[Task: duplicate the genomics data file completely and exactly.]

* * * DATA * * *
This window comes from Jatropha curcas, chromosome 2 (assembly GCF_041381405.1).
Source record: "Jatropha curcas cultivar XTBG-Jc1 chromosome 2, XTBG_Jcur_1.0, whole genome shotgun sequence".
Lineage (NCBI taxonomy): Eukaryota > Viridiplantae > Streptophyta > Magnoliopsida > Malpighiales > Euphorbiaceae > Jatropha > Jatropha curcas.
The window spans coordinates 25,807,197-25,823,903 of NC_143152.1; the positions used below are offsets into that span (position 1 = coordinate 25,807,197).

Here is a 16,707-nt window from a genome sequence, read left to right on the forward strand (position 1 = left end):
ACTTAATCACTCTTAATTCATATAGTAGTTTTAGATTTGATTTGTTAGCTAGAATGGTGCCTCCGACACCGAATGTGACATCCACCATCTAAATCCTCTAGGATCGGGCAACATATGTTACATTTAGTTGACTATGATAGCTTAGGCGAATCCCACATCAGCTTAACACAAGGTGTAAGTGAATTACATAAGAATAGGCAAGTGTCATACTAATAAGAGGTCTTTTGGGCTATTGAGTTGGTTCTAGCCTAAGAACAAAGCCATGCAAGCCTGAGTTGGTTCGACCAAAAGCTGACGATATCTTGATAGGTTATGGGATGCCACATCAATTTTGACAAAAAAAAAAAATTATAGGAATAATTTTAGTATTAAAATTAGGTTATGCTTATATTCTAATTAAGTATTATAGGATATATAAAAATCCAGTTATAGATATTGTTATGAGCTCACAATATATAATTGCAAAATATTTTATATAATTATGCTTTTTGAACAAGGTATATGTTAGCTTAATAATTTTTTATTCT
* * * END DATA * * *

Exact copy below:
This window comes from Jatropha curcas, chromosome 2 (assembly GCF_041381405.1).
Source record: "Jatropha curcas cultivar XTBG-Jc1 chromosome 2, XTBG_Jcur_1.0, whole genome shotgun sequence".
Lineage (NCBI taxonomy): Eukaryota > Viridiplantae > Streptophyta > Magnoliopsida > Malpighiales > Euphorbiaceae > Jatropha > Jatropha curcas.
The window spans coordinates 25,807,197-25,823,903 of NC_143152.1; the positions used below are offsets into that span (position 1 = coordinate 25,807,197).

Here is a 16,707-nt window from a genome sequence, read left to right on the forward strand (position 1 = left end):
ACTTAATCACTCTTAATTCATATAGTAGTTTTAGATTTGATTTGTTAGCTAGAATGGTGCCTCCGACACCGAATGTGACATCCACCATCTAAATCCTCTAGGATCGGGCAACATATGTTACATTTAGTTGACTATGATAGCTTAGGCGAATCCCACATCAGCTTAACACAAGGTGTAAGTGAATTACATAAGAATAGGCAAGTGTCATACTAATAAGAGGTCTTTTGGGCTATTGAGTTGGTTCTAGCCTAAGAACAAAGCCATGCAAGCCTGAGTTGGTTCGACCAAAAGCTGACGATATCTTGATAGGTTATGGGATGCCACATCAATTTTGACAAAAAAAAAAAATTATAGGAATAATTTTAGTATTAAAATTAGGTTATGCTTATATTCTAATTAAGTATTATAGGATATATAAAAATCCAGTTATAGATATTGTTATGAGCTCACAATATATAATTGCAAAATATTTTATATAATTATGCTTTTTGAACAAGGTATATGTTAGCTTAATAATTTTTTATTCT